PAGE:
Not quite a 'happy' Chinese New Year for markets...
Week Commencing Monday 8th February 2016
Overriding Market Themes
We start this week in the US, where the jobless rate dipped below 5 percent for the first time since February 2008. The US Department of Labour reported the rate dropped to 4.9 percent as the economy added 151,000 jobs. Another positive was a rise in US hourly earnings, which went up by 0.5 percent, equating to roughly 12 cents. Over the year, average hourly earnings have risen by 2.5 percent. Despite the good news, investors remain cautious; especially given the US economy barely grew in the last three months of 2015. Labour market experts warned that the slowdown in the pace of job creation could continue as employers announce cuts. This continues to feed speculation as to when the Fed will seek to raise rates again. The US Federal Reserve raised interest rates for the first time in almost a decade in December. Before Friday’s employment data, financial markets had not been pricing in another rate rise until 2017 but following the release they shifted to price in a 50 percent chance of a move in December.
Moving back to the UK, The Bank of England cut its growth forecasts on Thursday and the only policymaker who had been pushing for a rate hike reversed his position, suggesting rates will stay on hold for the medium term. The Bank said its Monetary Policy Committee voted 9-0 to keep rates on hold at the record low of 0.5 percent. MPC member Ian McCafferty, who had voted for a rate rise since August, unexpectedly fell into line this week, hitting markets hard pushing Sterling down across the board. Britain had stood out from other European countries economic weakness with relatively healthy growth, little spare capacity and a jobless rate near many economists equilibrium, for a while raising expectations that it would soon follow the US and raise rates sooner rather than later. Since the Bank of England finalised its forecasts a few days ago, markets have pushed out bets on a first rate rise until mid-2018. Looks like that mortgage doesn’t need to be fixed any time soon after all!
GBP This Week
We have very little UK data out for the week, with industrial and manufacturing output the only release of note. We forecast industrial production will fall 0.5 percent while manufacturing output should drop around 0.1 percent. With this in mind, we expect focus to remain on the geo-political risks surrounding the EU referendum. While these risks should lead to continued GBP weakness versus the USD, the referendum also poses European wide risks, so we expect GBP/EUR to begin tapering off at its current levels. Indeed, we expect a correction on GBP/EUR, especially in the context of still superior UK growth compared with the euro area.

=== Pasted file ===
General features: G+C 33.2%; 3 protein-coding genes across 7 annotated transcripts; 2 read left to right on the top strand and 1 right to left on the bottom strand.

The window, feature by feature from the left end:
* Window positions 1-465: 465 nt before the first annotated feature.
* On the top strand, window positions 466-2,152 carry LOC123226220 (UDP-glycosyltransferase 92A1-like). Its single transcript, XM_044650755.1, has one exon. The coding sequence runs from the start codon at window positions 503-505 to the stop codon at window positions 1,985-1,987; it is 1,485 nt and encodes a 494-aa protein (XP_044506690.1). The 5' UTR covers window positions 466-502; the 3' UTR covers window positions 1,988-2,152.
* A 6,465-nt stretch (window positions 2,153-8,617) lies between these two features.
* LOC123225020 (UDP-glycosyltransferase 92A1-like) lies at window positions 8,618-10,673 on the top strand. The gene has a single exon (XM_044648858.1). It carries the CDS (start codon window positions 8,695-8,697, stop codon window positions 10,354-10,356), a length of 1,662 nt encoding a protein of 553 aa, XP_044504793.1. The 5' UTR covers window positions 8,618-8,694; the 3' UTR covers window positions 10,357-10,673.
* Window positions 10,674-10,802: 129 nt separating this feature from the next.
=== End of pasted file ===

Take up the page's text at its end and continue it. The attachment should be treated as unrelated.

USD This Week
In terms of US data, we expect attention to remain on the American consumer with retail sales the main event of the week. We expect retail sales to increase 0.1 percent on the month, while core retail sales should increase 0.4 percent. Finally, the University of Michigan consumer confidence report should see a above estimate print of 93.0. So all in all, we expect a decent week ahead for the US Dollar.
We continue to remain confident in the US labour market, and despite the relatively shallow hiking path that the Fed appears to be taking, we believe there is significant support for the USD within the markets. With this in mind, Fed chairperson Janet Yellen is due to appear before congress on Wednesday and Thursday to deliver the semi-annual Monetary Policy Report, so expect any indication on potential hiking to be a major market mover this week.
EUR This Week
In Europe, disappointing Industrial Production and Q4 GDP figures may curb some perceived EUR strength, especially given the recent spike versus both the USD and GBP. In terms of data this week, German IP should grow around 0.3 percent on the month, while French IP should decline around 0.3 percent on the month. GDP is also on the wires, with Euro-area GDP expected to come in 0.3 percent on the quarter.
Moving into the near term, we expect the ECB to fight persistent low inflation with further monetary policy easing, with a potential 10 bp cut in the deposit rate in March followed by another cut at some point within the year. This would ultimately bring the deposit rate to -50 bp, adding further pressure on financial institutions to open up lending to consumers.